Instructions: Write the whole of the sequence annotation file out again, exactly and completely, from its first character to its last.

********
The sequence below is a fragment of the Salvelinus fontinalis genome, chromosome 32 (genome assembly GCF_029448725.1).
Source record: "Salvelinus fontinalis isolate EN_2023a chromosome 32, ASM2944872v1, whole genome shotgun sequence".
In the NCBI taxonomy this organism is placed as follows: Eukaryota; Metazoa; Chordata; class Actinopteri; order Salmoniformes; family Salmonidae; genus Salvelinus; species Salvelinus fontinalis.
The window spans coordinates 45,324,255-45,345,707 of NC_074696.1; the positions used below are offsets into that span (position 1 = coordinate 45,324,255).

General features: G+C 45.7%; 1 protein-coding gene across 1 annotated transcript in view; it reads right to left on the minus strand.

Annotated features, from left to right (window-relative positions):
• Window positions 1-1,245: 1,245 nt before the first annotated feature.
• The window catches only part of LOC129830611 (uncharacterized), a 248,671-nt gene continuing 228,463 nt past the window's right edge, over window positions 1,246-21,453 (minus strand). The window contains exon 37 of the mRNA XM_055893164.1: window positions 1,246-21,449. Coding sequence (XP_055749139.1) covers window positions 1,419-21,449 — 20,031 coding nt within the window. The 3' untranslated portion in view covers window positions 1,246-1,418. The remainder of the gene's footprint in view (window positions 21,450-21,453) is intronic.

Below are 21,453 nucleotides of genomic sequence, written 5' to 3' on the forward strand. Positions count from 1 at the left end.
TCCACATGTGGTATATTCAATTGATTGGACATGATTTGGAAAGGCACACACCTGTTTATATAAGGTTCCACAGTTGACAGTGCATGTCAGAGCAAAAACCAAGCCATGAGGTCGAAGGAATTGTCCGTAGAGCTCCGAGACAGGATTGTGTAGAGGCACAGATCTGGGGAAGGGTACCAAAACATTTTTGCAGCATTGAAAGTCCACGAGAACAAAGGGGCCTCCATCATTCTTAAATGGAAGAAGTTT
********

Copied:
The sequence below is a fragment of the Salvelinus fontinalis genome, chromosome 32 (genome assembly GCF_029448725.1).
Source record: "Salvelinus fontinalis isolate EN_2023a chromosome 32, ASM2944872v1, whole genome shotgun sequence".
In the NCBI taxonomy this organism is placed as follows: Eukaryota; Metazoa; Chordata; class Actinopteri; order Salmoniformes; family Salmonidae; genus Salvelinus; species Salvelinus fontinalis.
The window spans coordinates 45,324,255-45,345,707 of NC_074696.1; the positions used below are offsets into that span (position 1 = coordinate 45,324,255).

General features: G+C 45.7%; 1 protein-coding gene across 1 annotated transcript in view; it reads right to left on the minus strand.

Annotated features, from left to right (window-relative positions):
• Window positions 1-1,245: 1,245 nt before the first annotated feature.
• The window catches only part of LOC129830611 (uncharacterized), a 248,671-nt gene continuing 228,463 nt past the window's right edge, over window positions 1,246-21,453 (minus strand). The window contains exon 37 of the mRNA XM_055893164.1: window positions 1,246-21,449. Coding sequence (XP_055749139.1) covers window positions 1,419-21,449 — 20,031 coding nt within the window. The 3' untranslated portion in view covers window positions 1,246-1,418. The remainder of the gene's footprint in view (window positions 21,450-21,453) is intronic.

Below are 21,453 nucleotides of genomic sequence, written 5' to 3' on the forward strand. Positions count from 1 at the left end.
TCCACATGTGGTATATTCAATTGATTGGACATGATTTGGAAAGGCACACACCTGTTTATATAAGGTTCCACAGTTGACAGTGCATGTCAGAGCAAAAACCAAGCCATGAGGTCGAAGGAATTGTCCGTAGAGCTCCGAGACAGGATTGTGTAGAGGCACAGATCTGGGGAAGGGTACCAAAACATTTTTGCAGCATTGAAAGTCCACGAGAACAAAGGGGCCTCCATCATTCTTAAATGGAAGAAGTTT